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(Part 33)


April 28, 2013

Today’s readings:
Acts 14:21-27
Psalm 145:8-13
Revelation 21:1-5
John 13:31-35

The call to the New Evangelization can be euphoric. God’s people can become all excited (I hope so) and be gung-ho about moving ahead. After all, we fight for a victorious God. But we really need to be aware that as we plunge into spiritual warfare, we will be bloodied. The enemy opposes those who assault his dominion in the world, and especially when our intent is to help bring people into the kingdom of God.

Thus there is a need to “strengthen the spirits of the disciples and exhort them to persevere in the faith” (Acts 14:22a). But strangely, this strengthening and exhortation is done by saying, “It is necessary for us to undergo many hardships to enter the kingdom of God.” (Acts 14:22b). There is no deception that this work will be easy or comfortable. There will be many hardships! But this work, being a participation in the very work of Jesus, is also a participation in going to the cross. There lies the privilege. We walk the very path of Christ. And when we walk that path, then we reach heaven and enter the kingdom of God.

So the work will be hard and challenging. But since we do God’s work, then He is there for us.

  • “The Lord is gracious and merciful, slow to anger and abounding in mercy.” (Ps 145:8). Though the work can be harsh, God is not a harsh taskmaster. He is mindful of our weaknesses and shortcomings. He takes us as we are, but continues to grant us the grace to become better.
  • “The Lord is good to all, compassionate toward all your works.” (Ps 145:9). God only has our well-being in mind, even as He sends us forth into battle. He appreciates what we do for Him, even as at times we become the very obstacles to His work.
  • “The Lord supports all who are falling and raises up all who are bowed down.” (Ps 145:14). God is there in the difficult moments, even in seeming defeats. He catches us when we are falling. He fills us when we are empty. He raises us when we are laid low.
  • “The Lord is trustworthy in all his words, and loving in all his works.” (Ps 145:13b). God promises us His grace, guidance and empowerment. We can trust in His word. And even when we face hardships and cannot understand why, we must always lie secure in His great love for us. He wants nothing but what is best for us.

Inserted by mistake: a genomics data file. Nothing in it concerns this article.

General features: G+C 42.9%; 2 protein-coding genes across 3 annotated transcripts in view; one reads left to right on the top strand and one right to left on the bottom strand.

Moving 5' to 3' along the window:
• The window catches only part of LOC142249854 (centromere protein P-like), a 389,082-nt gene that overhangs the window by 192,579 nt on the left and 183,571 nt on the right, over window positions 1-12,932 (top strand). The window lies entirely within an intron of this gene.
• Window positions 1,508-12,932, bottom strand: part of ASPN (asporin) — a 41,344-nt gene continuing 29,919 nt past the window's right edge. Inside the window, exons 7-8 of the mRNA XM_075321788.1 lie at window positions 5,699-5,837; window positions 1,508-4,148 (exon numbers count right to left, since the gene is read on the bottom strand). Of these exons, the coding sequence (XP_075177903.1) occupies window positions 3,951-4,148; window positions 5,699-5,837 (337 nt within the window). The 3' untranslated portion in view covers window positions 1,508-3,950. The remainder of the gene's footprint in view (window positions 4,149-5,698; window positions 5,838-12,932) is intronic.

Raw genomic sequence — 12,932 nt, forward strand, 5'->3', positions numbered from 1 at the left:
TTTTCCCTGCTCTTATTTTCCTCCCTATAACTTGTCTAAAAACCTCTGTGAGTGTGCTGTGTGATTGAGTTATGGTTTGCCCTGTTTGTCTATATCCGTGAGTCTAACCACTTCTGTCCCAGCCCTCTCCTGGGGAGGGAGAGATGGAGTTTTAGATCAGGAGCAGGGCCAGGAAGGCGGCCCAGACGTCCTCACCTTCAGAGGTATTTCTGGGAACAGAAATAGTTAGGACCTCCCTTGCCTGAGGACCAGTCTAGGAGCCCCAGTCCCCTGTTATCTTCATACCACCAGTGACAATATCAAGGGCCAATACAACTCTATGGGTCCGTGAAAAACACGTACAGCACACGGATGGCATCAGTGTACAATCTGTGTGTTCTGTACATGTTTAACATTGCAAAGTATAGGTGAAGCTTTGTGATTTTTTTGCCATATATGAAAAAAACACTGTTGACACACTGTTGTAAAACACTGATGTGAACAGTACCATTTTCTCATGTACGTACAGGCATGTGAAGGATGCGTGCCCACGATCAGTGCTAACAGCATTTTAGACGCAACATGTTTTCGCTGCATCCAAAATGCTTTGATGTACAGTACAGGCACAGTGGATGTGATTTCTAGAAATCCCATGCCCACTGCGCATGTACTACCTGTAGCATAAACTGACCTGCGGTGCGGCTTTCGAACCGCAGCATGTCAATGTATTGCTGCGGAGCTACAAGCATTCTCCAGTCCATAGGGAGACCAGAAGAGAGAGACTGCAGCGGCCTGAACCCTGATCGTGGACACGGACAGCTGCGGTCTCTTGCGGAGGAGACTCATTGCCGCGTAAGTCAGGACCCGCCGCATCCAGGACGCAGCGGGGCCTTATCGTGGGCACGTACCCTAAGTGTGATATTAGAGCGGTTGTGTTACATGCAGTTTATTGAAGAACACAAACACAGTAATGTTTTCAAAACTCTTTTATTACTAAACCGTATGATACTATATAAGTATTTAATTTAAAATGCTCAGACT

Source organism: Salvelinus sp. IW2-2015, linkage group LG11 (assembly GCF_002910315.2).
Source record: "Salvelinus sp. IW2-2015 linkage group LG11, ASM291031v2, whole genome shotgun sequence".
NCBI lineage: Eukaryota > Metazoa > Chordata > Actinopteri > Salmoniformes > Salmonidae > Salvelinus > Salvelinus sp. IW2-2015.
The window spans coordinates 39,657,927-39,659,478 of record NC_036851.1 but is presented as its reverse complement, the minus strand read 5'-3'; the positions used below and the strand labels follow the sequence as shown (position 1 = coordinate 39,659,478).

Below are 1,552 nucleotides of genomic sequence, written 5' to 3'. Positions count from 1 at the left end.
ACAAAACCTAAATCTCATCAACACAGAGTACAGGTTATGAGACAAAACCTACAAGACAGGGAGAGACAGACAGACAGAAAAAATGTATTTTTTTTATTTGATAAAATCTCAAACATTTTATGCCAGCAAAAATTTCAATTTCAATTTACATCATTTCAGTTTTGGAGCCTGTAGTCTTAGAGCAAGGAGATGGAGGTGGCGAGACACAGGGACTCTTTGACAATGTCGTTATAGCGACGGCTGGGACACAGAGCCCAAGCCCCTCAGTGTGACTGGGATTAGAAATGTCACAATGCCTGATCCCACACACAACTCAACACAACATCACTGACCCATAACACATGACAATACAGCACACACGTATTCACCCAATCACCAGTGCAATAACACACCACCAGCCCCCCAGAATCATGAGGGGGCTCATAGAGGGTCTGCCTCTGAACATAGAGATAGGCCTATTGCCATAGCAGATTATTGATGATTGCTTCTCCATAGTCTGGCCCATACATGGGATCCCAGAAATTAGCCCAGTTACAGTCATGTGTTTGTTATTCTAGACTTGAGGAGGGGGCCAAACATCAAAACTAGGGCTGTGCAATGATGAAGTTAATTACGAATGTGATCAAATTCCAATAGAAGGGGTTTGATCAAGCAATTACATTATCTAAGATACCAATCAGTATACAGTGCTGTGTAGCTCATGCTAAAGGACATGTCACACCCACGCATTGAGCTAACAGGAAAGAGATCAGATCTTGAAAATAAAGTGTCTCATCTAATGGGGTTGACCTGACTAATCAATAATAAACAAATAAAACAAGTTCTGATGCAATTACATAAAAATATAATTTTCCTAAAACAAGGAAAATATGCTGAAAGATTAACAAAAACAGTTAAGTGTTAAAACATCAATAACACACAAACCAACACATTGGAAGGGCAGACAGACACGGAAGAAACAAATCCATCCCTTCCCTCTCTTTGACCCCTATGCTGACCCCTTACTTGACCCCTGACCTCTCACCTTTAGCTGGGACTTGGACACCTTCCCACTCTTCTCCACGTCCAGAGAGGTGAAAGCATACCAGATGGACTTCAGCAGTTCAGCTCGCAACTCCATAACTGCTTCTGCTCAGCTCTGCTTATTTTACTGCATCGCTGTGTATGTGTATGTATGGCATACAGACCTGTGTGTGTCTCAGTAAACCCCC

We also know that we are destined to enter into eternal life. That is the ultimate consolation and assurance, as we struggle through the many hardships. One day, after we have done our duty, God will welcome us into His eternal embrace. “He will wipe every tear from (our) eyes, and there shall be no more death or mourning, wailing or pain, for the old order has passed away.” (Rev 21:4).

Now there is one more thing. God calls us as individuals, but then He also calls us as a body. We are to be a community of Jesus’ disciples. We are to be an army of the Spirit. As such, we are called to love one another. We are commanded to love. Jesus loved us, giving his very life for us. We are to love those whom Jesus loves. “I give you a new commandment: love one another.” (Jn 13:34a).

How are we to love? We say we love our spouse but fight with her. We say we love our children but neglect them. We say we love our brethren but continue to hurt each other. We are to love as Jesus himself loves. “As I have loved you, so you also should love one another.” (Jn 13:34b). We are to love unilaterally, unconditionally, and self-sacrificially.

Such love not only enables us to be God’s people that will collectively work as one in the task of evangelization and mission, but it is also such love that will make us effective with those we are trying to reach. We are supposed to be witnesses, and this is a witness of love. How can we proclaim God’s love to the world, when we might be tearing each other apart? When we do this, then we betray the gospel and the cause of Christ. The world will need to see Christ in us, characterized by our fraternal love. “This is how all will know that you are my disciples, if you have love for one another.” (Jn 13:35).

Jesus’ glory shone on the cross. “Now is the Son of Man glorified” (Jn 13:31b). With the New Evangelization, it is that which we proclaim, so that all the world will give glory to God. We work such that “God is glorified in him.” (Jn 13:31c). It is God’s reign and dominion that we promote, so that all ages will be blessed. “Your reign is a reign for all ages, your dominion for all generations.” (Ps 145:13a).

Jesus told the apostles what he told the Jews, “Where I go you cannot come” (Jn 13:33c). Jesus has gone on ahead to the Father in heaven. As we live our lives in Christ, enduring many hardships, doing the work entrusted to us, then we too will go where Jesus has gone.

What a glorious time that will be! “Then I saw a new heaven and a new earth. I also saw the holy city, a new Jerusalem” (Rev 21:1a,2a). And we will hear God confirm our status. “He will dwell with them and they will be his people and God himself will always be with them as their God.” (Rev 21:3b). Always and forever!

“Behold, I make all things new.” (Rev 21:5b). Onward to the New Evangelization!

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